Are you worried about your parents' driving, and don't know what to do? Well, chances are you should be. According to the Insurance Institute for Highway Safety, seniors are more likely than younger drivers to be at fault in an accident and their most common violations are failure to obey traffic signals, unsafe turns and passing, and failure to yield the right of way. Sound familiar?
As children and caregivers of aging parents, one of the most difficult subjects to tackle is getting our parents to stop driving. I know, because I tried so hard to avoid it. Every time my father got behind the wheel, I cringed. We begged him to give up driving. When that didn’t work, we hid his keys - which he always found. When he turned 84, he had to renew his license. Aha, I thought. The Division of Motor Vehicles would notice his failing eyesight and impaired judgment and deny him a license. But that didn’t happen - and 10 minutes after he arrived at their office, he proudly displayed his renewed license. Clearly we cannot count on these agencies to help.
We're entering the 2012 Holiday Season, the time of year when entire extended families get together and spend quality time with one another. Perhaps this is time to initiate this difficult conversation with your parent(s) or other loved one. Refer to our recent post on "The Time to Speak is Now" which offers some advice and recommendations for readings on how to approach these uncomfortable, emotional and sensitive talks.
There are available resources to help you every step of the way---
An Advanced Driving Directive is a formal document that appoints a family member to evaluate the parent's driving and determine whether it's safe for them to drive. The time to sign this up is when they're active drivers. In conjunction with entering into this document, you can create a plan on what to do should they be impaired or unable to drive. Similar to Advanced Medical Directives this document allows you to tackle a difficult part of an issue before it appears and focus on the solution(s).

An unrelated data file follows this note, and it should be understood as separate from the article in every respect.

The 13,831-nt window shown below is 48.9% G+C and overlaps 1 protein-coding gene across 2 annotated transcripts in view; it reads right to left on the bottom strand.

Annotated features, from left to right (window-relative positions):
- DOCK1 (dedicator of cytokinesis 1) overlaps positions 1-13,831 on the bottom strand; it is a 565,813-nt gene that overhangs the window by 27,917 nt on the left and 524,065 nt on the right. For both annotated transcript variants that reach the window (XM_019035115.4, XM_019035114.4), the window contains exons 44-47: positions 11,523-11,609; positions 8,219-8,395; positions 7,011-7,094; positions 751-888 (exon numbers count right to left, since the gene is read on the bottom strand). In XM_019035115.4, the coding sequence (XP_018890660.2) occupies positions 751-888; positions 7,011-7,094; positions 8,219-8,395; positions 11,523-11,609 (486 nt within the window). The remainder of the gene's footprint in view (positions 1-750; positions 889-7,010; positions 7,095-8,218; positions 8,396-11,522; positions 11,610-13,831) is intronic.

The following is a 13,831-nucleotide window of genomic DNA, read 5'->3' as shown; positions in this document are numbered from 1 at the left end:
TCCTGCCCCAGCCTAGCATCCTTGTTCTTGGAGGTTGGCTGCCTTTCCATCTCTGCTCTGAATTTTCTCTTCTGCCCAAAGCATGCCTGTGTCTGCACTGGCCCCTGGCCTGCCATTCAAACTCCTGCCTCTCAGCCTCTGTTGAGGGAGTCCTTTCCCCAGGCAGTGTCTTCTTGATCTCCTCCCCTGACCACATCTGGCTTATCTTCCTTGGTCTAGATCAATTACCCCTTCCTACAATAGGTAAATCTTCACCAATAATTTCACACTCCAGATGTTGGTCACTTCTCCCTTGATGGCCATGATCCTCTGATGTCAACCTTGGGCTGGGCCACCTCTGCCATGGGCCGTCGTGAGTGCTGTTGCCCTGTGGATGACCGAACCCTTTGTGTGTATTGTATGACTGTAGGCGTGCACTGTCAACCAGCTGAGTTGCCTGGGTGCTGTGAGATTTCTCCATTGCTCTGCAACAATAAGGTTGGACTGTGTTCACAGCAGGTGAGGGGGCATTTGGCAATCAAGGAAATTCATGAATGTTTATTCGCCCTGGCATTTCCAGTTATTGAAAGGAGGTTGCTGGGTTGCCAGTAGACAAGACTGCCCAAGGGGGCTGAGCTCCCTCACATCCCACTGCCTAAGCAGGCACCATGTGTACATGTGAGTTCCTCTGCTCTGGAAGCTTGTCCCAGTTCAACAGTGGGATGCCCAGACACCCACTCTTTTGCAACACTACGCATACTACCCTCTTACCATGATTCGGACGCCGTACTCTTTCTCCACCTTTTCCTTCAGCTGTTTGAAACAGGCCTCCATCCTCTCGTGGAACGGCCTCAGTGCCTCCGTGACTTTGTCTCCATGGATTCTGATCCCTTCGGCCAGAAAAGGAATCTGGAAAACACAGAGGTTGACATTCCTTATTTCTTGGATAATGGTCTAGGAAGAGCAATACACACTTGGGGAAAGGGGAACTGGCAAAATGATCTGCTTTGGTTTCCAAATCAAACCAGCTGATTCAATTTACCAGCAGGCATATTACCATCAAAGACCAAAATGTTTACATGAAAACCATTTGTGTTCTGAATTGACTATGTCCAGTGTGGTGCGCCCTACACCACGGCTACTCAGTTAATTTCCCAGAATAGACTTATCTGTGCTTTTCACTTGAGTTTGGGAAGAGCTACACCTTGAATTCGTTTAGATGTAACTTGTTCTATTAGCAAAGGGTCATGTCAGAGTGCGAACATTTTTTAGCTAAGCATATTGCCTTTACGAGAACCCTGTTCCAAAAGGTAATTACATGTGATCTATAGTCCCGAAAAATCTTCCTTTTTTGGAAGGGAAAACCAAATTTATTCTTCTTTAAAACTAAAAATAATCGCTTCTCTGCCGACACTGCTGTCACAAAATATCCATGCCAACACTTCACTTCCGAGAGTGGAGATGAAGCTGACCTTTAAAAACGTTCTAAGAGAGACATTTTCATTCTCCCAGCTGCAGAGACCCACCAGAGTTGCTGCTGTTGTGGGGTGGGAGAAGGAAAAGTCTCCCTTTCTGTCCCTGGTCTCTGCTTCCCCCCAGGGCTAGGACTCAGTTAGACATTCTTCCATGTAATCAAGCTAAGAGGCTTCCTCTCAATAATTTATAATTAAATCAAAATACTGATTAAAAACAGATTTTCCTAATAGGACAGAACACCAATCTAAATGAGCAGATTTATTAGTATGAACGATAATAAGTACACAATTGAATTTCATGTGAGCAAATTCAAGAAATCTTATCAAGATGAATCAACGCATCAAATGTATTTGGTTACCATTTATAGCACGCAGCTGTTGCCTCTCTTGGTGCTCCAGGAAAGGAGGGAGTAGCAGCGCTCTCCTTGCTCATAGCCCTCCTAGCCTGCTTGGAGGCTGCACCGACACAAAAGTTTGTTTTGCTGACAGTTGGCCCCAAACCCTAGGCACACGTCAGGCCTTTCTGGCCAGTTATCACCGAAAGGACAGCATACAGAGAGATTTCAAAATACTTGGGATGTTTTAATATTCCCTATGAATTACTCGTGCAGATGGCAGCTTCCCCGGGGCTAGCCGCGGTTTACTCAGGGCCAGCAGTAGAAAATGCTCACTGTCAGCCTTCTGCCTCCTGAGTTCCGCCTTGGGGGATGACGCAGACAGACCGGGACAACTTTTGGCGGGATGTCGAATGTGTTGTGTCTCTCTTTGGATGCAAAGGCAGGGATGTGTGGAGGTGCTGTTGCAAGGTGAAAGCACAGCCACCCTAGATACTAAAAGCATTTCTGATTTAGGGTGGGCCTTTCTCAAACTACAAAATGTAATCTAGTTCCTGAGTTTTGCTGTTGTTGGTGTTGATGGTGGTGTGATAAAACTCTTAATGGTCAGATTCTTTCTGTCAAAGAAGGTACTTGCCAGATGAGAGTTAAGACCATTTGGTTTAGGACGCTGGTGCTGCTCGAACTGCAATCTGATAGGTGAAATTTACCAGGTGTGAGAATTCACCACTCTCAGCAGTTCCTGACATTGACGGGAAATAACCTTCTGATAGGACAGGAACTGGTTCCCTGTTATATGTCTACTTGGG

There are also many available programs for Senior Driving Safety that are either primarily web-based or a combination online and class room settings. Examples of these include:
The AARP which offers several courses for Senior Driving. Their online course for drivers age 50 and older provides skills and tools one needs to drive today’s roads safely and provides useful information to stay safe on the road.
The American Automobile Association (AAA) offers a comprehensive driving program for seniors that includes classroom courses as well as many online tools that help evaluate and improve one's driving. Their easy to use website contains links to State Sponsored Drivings Programs throughout the country. Visit their website to see what's available in your state.
In Florida, The Florida Department of Transportation (FDOT) has established a statewide coalition to address the needs of Florida’s aging road users. They've put together a comprehensive, primarily web-based resource center where Floridians can access a variety of driving and transportation resources. The coalition has created a comprehensive, primarily web-based resource center for seniors and their families to obtain a variety of safety- and transportation-related resources in Florida. You can refer to their website for more information.
But perhaps the most comprehensive and potentially effective program is: "Keeping Us Safe." Using an individual and personal approach this program provides help to and engages families who are facing the perils of senior driving in most areas throughout the US. The program was founded by Matt Gurwell, an Ohio State Highway Patrol Officer, who saw first-hand the potential dangers of senior drivers.
Keeping Us Safe certifies individuals (like you and me) to perform driving assessments on seniors in the comfort of their home. If the individual is deemed to be a "safe driver," then they're provided strategies on how to stay safe on the road as they age. If the assessment shows that "driving retirement" is the most appropriate decision, then they are provided acceptable alternatives, resources and a very specific plan to ensure a smooth and successful transition from the driver's seat to the passenger seat.
Other unique features of the program include: a structured training course for MD's and other key personnel who influence the daily decisions made by seniors: and a "Family Driving Agreement" by which seniors agree to defer to the judgement of appointed family member or friend on when to stop driving. the need to stop driving. The driving agreement is intended to help the older driver maintain his or her dignity, which as Mr. Gurwell states, " is so important to this whole driving retirement process."